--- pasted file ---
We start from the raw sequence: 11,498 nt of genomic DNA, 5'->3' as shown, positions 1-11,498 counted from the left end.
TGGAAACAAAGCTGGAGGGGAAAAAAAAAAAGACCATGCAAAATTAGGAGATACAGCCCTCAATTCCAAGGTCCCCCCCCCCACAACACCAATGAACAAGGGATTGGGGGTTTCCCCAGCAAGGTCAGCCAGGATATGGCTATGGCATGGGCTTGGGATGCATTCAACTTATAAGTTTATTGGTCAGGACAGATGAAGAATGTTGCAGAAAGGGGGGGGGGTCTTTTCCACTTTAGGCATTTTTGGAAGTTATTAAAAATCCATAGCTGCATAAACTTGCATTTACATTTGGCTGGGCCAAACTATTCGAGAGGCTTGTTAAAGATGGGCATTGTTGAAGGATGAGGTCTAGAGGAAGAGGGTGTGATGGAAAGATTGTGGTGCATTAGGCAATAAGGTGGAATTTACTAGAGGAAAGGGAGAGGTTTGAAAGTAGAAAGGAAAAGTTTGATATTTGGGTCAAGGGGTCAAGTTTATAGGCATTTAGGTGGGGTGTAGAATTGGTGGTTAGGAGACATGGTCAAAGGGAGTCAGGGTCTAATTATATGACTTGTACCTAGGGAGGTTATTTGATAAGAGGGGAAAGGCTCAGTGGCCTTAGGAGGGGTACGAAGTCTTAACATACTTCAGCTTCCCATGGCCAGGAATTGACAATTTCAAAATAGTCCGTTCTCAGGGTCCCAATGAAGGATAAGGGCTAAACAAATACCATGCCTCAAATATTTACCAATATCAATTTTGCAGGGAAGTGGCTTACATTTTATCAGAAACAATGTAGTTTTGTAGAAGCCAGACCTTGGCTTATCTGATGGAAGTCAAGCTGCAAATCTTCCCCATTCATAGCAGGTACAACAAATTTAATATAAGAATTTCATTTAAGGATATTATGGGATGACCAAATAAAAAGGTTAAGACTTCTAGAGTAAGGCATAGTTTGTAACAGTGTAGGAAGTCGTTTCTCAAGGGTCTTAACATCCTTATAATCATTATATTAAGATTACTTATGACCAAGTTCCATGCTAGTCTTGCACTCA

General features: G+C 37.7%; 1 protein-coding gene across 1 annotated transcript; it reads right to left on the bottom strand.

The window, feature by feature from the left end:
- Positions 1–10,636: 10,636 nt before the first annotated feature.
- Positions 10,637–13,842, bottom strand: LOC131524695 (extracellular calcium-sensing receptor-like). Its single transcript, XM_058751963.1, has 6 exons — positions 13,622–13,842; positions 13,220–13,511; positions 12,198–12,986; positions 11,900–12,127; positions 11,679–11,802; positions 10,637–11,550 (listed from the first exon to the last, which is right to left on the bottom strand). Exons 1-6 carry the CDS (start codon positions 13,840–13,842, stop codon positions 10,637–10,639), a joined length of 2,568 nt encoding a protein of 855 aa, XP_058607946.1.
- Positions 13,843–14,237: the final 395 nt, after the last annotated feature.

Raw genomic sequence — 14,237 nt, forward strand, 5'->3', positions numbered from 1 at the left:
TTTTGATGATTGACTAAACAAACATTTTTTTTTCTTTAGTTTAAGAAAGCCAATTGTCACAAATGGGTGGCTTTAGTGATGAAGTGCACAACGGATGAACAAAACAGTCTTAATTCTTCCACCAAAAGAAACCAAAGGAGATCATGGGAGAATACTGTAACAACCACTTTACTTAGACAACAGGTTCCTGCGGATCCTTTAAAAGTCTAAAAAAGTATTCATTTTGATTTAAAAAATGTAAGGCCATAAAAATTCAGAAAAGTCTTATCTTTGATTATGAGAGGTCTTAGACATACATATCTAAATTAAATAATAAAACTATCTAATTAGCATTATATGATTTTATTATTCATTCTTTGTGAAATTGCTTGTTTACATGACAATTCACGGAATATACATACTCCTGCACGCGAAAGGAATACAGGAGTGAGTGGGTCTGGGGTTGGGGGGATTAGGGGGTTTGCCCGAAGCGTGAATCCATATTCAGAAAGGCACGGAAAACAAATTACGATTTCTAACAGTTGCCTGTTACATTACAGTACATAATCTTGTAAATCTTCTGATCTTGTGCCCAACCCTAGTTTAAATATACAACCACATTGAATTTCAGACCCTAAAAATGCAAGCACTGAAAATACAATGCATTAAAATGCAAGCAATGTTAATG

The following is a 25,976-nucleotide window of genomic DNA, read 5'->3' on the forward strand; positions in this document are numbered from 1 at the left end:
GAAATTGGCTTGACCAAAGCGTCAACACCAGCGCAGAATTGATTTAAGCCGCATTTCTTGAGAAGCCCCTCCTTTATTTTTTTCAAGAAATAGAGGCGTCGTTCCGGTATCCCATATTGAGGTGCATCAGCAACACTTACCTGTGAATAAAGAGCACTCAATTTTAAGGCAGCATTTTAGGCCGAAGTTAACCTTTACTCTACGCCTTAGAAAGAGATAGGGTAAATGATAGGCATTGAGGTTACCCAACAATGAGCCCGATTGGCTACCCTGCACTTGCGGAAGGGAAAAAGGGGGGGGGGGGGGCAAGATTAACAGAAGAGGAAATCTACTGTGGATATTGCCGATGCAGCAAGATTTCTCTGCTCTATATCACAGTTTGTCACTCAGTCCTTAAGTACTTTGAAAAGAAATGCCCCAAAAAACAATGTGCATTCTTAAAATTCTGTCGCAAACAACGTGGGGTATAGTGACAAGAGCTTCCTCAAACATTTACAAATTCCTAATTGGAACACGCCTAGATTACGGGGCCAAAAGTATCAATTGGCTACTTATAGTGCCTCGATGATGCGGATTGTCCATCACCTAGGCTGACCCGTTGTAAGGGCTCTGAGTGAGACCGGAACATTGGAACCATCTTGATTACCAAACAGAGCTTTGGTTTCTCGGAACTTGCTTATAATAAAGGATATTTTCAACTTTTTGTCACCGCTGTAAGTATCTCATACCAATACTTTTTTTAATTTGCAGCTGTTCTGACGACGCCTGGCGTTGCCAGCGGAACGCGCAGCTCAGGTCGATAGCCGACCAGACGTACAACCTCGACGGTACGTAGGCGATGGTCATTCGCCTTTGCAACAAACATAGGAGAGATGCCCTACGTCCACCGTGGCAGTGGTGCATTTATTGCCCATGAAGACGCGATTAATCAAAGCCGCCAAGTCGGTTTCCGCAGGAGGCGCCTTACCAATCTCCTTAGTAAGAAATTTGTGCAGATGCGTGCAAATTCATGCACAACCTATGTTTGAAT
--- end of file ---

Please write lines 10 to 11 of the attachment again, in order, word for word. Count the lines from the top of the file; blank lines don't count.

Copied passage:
The following is a 25,976-nucleotide window of genomic DNA, read 5'->3' on the forward strand; positions in this document are numbered from 1 at the left end:
GAAATTGGCTTGACCAAAGCGTCAACACCAGCGCAGAATTGATTTAAGCCGCATTTCTTGAGAAGCCCCTCCTTTATTTTTTTCAAGAAATAGAGGCGTCGTTCCGGTATCCCATATTGAGGTGCATCAGCAACACTTACCTGTGAATAAAGAGCACTCAATTTTAAGGCAGCATTTTAGGCCGAAGTTAACCTTTACTCTACGCCTTAGAAAGAGATAGGGTAAATGATAGGCATTGAGGTTACCCAACAATGAGCCCGATTGGCTACCCTGCACTTGCGGAAGGGAAAAAGGGGGGGGGGGGGGCAAGATTAACAGAAGAGGAAATCTACTGTGGATATTGCCGATGCAGCAAGATTTCTCTGCTCTATATCACAGTTTGTCACTCAGTCCTTAAGTACTTTGAAAAGAAATGCCCCAAAAAACAATGTGCATTCTTAAAATTCTGTCGCAAACAACGTGGGGTATAGTGACAAGAGCTTCCTCAAACATTTACAAATTCCTAATTGGAACACGCCTAGATTACGGGGCCAAAAGTATCAATTGGCTACTTATAGTGCCTCGATGATGCGGATTGTCCATCACCTAGGCTGACCCGTTGTAAGGGCTCTGAGTGAGACCGGAACATTGGAACCATCTTGATTACCAAACAGAGCTTTGGTTTCTCGGAACTTGCTTATAATAAAGGATATTTTCAACTTTTTGTCACCGCTGTAAGTATCTCATACCAATACTTTTTTTAATTTGCAGCTGTTCTGACGACGCCTGGCGTTGCCAGCGGAACGCGCAGCTCAGGTCGATAGCCGACCAGACGTACAACCTCGACGGTACGTAGGCGATGGTCATTCGCCTTTGCAACAAACATAGGAGAGATGCCCTACGTCCACCGTGGCAGTGGTGCATTTATTGCCCATGAAGACGCGATTAATCAAAGCCGCCAAGTCGGTTTCCGCAGGAGGCGCCTTACCAATCTCCTTAGTAAGAAATTTGTGCAGATGCGTGCAAATTCATGCACAACCTATGTTTGAAT